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Men and Dementia: What the Research Shows

Men and Dementia: What the Research Shows

Women are still outliving men. While the gap has narrowed somewhat in recent years, life expectancy for women is 80.1 years of age compared with just 78.7 for their male counterparts.  A study released in the fall of 2014 revealed an interesting trend related to those demographics. 

Even though female residents outnumber men in assisted living communities on the whole, more men are moving in to memory care programs. In fact, men are moving in to dementia care communities at a rate that is 14% faster than women. 

What’s behind this difference?

Researchers took a look at memory care admissions between July 1, 2011 and June 30, 2014. They found that when men move to a memory care community:

  • 8% of the time it was because their family caregivers were unable to manage their wandering.
  • 30% of the time the move was the result of the senior’s aggressive behavior with family and caregivers. 

Both of these behaviors can be tough to manage at home, especially if the caregiver is a spouse who might be older and frailer herself.

Possible Causes of Aggression and Wandering in Adults with Alzheimer’s

So many issues related to Alzheimer’s remain a mystery to researchers. This makes it hard to say definitely what might trigger anger, aggression, and wandering in an adult with Alzheimer’s disease. But experts believe there are a few likely causes: 

  • Unfamiliar environment: As the disease progresses, a once familiar environment can look strange and new to an adult with Alzheimer’s. It can lead to wandering, agitation, and aggression.
  • Overstimulation: Adults with Alzheimer’s disease have trouble processing too much information at one time. A particularly noisy, hectic environment can trigger an angry outburst.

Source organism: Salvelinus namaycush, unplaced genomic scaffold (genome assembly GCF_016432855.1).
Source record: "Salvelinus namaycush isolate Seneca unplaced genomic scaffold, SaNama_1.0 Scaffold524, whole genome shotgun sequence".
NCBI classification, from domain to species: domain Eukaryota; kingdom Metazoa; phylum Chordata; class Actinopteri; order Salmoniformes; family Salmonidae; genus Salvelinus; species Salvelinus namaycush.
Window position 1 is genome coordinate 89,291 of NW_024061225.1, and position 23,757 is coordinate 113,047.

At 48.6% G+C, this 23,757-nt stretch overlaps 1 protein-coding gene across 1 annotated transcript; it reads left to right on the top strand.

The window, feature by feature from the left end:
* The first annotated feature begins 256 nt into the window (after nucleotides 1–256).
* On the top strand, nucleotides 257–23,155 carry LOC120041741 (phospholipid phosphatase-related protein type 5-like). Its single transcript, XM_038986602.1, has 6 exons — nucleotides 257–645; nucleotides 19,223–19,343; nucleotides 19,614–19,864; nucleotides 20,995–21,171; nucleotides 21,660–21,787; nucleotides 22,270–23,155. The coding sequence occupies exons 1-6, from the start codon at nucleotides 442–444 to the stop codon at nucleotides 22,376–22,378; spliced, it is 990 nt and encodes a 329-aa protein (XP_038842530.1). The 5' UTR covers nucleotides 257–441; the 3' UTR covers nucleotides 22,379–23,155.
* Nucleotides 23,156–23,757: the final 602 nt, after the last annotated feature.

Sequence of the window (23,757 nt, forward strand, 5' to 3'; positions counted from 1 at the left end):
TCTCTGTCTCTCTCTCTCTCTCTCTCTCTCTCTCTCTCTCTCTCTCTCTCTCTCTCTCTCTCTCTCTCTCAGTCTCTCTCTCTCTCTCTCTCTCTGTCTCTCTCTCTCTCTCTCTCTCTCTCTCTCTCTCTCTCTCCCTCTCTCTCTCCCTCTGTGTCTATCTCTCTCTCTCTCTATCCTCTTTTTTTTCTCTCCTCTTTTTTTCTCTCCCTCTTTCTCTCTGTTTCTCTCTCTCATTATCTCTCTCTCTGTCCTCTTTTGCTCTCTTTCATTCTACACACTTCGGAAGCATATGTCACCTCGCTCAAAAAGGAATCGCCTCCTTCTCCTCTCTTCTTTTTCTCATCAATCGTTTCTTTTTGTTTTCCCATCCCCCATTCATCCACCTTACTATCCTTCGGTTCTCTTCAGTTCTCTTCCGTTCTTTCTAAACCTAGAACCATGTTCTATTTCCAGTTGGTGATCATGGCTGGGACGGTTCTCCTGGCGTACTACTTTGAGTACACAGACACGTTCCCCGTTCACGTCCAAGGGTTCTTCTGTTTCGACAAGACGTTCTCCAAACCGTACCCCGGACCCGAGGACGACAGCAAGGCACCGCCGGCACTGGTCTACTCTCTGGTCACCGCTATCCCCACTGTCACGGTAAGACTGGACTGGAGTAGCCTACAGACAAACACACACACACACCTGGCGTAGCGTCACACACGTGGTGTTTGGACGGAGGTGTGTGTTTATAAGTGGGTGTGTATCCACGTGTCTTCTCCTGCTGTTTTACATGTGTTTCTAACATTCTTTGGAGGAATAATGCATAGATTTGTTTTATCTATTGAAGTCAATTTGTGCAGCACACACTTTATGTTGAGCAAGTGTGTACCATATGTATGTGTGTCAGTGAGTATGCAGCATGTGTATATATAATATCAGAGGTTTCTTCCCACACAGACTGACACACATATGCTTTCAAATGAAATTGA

• Fatigue: Because chronic sleep problems are common among people with Alzheimer’s disease, they often feel fatigued. If the older adult has an overly busy day on top of a lack of sleep, they may act aggressively or wander simply from exhaustion and the need to find a peaceful place to rest.
  • Unmet needs: When a person with Alzheimer’s isn’t able to communicate what they need, they can become frustrated and act aggressively. They might wander in hopes of finding what they need, such as a bathroom, food or water.
  • Undiagnosed pain: An adult with Alzheimer’s who has lost their verbal communication skills might be experiencing pain but be unable to convey that. It can lead to pacing, agitation, and aggression.

Memory Care at Five Star Senior Living Communities

If your family is having a difficult time keeping a senior loved one with Alzheimer’s safe at home, we can help. Five Star’s innovative Bridge to Rediscovery memory care program utilizes Montessori-Based Dementia Programming (MBDP) to create an environment where adults with Alzheimer’s can flourish. Call us today to learn more!

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